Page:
Regarding your question about playing with good tone, it’s difficult to offer specific advice since I haven’t been able to watch you play. Mouthpiece and free buzzing can help, if done correctly, but could also potentially mess you up if overdone or practiced wrong. Don’t forget the importance that breathing and tongue position have on your tone quality too. There are times in a player’s stage of development where it might be better to accept a thin sound short term in order to practice playing correctly long enough to develop the knack for opening up the sound.

Guidance from an experienced teacher with regular lessons will go a long way here compared to advice given over the internet. You mentioned you’re a college student, but not if you’re enrolled in trombone lessons at school. Most colleges offer private music lessons for credit, even if you’re not a music major, so check that out in the fall and see if you can get weekly lessons. Even if you already study from your college trombone professor, you might try visiting another teacher for a lesson from time to time and get a different perspective.

Good luck and keep us posted on your progress.

Bill Bing on Playing On the Red and Guess the Embouchure Type

Regular readers may already know that one of my pet peeves is the huge number of brass teachers who (ignorantly, in my opinion) discourage all students from placing their mouthpiece in a way that the rim is contacting the red of the lips. It’s fairly common to hear players talking about the “evils of placing on the red.” I recently came across another example of this by trumpet player Bill Bing.

Bing is skeptical that brass players (or at least trumpet players) can play successfully with the mouthpiece placed in such a way that a lot of rim contacts the lower lip. That said, other than a brief mention at the beginning, the rest of this video doesn’t mention placing on the red at all.  Nor does he explain why he feel’s it’s a bad thing other than that he’s never noticed it before. The closest thing to explaining why this is wrong is when he comments that he didn’t personally find it successful.

My personal experience happens to be the exact opposite of Bing’s. He found it didn’t work to place the mouthpiece on the red of his lips and made a correction that made things better. On the other hand, I found that after being instructed to play with a centered mouthpiece placement moving my setting onto the red of my upper lip actually worked best. It really depends on the individual player and is something that I don’t like to generalize.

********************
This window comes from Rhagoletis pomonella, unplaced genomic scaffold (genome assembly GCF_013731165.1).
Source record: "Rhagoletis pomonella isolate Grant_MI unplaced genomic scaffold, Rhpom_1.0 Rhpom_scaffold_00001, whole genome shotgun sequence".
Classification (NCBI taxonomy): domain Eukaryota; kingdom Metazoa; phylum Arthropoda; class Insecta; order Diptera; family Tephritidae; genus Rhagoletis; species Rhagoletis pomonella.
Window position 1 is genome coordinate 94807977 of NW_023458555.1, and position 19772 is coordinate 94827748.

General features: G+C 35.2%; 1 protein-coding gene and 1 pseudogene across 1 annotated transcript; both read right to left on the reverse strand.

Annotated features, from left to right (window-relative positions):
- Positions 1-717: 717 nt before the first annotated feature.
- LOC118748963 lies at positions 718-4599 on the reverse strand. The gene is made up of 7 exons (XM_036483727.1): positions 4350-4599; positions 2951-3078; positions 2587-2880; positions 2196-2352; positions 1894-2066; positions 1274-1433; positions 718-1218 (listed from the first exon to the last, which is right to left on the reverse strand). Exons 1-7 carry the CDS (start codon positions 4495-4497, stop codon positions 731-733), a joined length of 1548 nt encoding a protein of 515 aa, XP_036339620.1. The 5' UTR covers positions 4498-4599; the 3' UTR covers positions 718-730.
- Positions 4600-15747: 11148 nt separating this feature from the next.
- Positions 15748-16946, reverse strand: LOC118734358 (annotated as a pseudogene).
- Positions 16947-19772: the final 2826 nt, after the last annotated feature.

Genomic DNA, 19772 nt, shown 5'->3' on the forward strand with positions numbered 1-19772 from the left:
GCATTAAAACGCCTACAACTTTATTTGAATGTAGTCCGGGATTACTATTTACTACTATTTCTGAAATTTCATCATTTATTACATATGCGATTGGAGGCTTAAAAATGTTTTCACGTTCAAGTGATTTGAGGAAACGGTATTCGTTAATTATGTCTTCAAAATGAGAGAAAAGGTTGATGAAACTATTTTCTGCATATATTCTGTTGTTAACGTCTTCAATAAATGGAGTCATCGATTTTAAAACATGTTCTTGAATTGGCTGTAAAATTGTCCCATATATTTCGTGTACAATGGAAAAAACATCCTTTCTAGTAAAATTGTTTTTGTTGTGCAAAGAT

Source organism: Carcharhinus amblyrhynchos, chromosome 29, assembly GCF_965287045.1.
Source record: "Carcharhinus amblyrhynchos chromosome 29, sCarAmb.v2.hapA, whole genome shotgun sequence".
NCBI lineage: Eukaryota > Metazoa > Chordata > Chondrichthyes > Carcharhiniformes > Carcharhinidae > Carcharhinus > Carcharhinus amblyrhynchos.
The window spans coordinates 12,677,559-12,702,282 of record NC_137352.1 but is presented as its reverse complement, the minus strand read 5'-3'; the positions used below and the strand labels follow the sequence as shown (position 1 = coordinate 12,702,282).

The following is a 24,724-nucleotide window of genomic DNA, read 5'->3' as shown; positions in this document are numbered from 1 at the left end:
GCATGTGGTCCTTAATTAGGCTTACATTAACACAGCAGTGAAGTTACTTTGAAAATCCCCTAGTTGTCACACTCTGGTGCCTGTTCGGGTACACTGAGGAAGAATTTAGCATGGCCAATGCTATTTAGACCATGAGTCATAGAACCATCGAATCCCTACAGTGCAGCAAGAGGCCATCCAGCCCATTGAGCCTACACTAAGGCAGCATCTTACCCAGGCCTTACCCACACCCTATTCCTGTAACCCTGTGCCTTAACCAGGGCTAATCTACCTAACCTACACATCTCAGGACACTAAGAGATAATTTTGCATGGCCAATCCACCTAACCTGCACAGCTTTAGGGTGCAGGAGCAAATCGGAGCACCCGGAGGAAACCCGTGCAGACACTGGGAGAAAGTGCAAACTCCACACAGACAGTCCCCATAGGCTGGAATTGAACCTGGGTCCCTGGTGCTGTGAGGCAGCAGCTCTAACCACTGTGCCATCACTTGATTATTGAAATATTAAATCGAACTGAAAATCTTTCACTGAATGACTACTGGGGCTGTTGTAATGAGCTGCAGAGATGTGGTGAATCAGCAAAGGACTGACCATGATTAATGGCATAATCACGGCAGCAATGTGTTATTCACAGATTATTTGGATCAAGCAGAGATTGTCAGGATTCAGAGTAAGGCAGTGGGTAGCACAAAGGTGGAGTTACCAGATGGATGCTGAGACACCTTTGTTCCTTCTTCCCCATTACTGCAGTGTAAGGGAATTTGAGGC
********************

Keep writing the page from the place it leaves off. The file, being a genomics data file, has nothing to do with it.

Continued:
At any rate, watch Bing’s video (particularly at around 4:51) and take a guess on Bill Bing’s embouchure type. My guess after the break.

Continue reading Bill Bing on Playing On the Red and Guess the Embouchure Type

Embouchure Questions: Playing Didgeridoo and the Sensation Theory

I’ve got a lot of embouchure questions piling up and want to try to get more of them answered here for folks. Here are a couple from way back (and sorry for the long delay in getting back to you folks!).

Krešo asks:

Hello Dave. I am curious, I bought a didgeridoo and started to mix my trumpet playing and didgeridoo playing. I play didgeridoo mostly as a warmup before trumpet. It seems to get blood flow to lips quicker then else. What do you think about that and can I damage my lips with it?

I have a couple of didgeridoos myself and enjoy playing them once in a while. Personally, I’ve never found them to be detrimental to my brass playing, but you have to realize that a didgeridoo does generally use different techniques and that if you get too used to it and aren’t aware of what you’re doing you might bring some of the didgeridoo technique back into your trumpet playing.

One thing that a number of brass players have experienced is that a bit of playing on a brass instrument with a significantly larger mouthpiece can work great as a warm down. For example, trumpet players might play a little trombone to warm down or trombonists might play a little tuba. The difference between this and what Krešo mentions is that this is as a warm down, not so much a warm up.

I’m not certain that I would use didgeridoo as a warm up, but without being able to watch you play it’s hard to say if what you’re doing could cause some potential risk to your playing or not. One way it could be detrimental is because a didgeridoo feels very different from trumpet and if you try to make your trumpet playing match your feeling of playing didgeridoo you could create some inefficient habits.

John sent the following, not really a question, but some good insights and related in part to Krešo’s question:

Here is James Morrison talking about his warm up or lack of warm up.  

I had heard that he takes the horn out of the case and starts the gig.  When he appeared at the U. of Montana Jazz Festival he said that he hadn’t played any trumpet for the previous two weeks.  I saw him take the horn out and start the rehearsal.  He sounded great from the first note on.  I believe he does what Reinhardt calls the “Sensation Theory”.  I talked to Doug Elliott about this and he agrees.  Doug said that he also never warms up anymore.  The main point is that a player really only needs a couple of minutes of warm up at most.  Anything after that is practicing.

My most influential teacher regarding brass embouchures is Doug Elliott and I recall him saying the same thing to me about his lack of warmups. One of Doug’s teachers was Donald Reinhardt, who wrote a bit about a concept he called the “sensation theory.” In the Encyclopedia of the Pivot System Reinhardt wrote: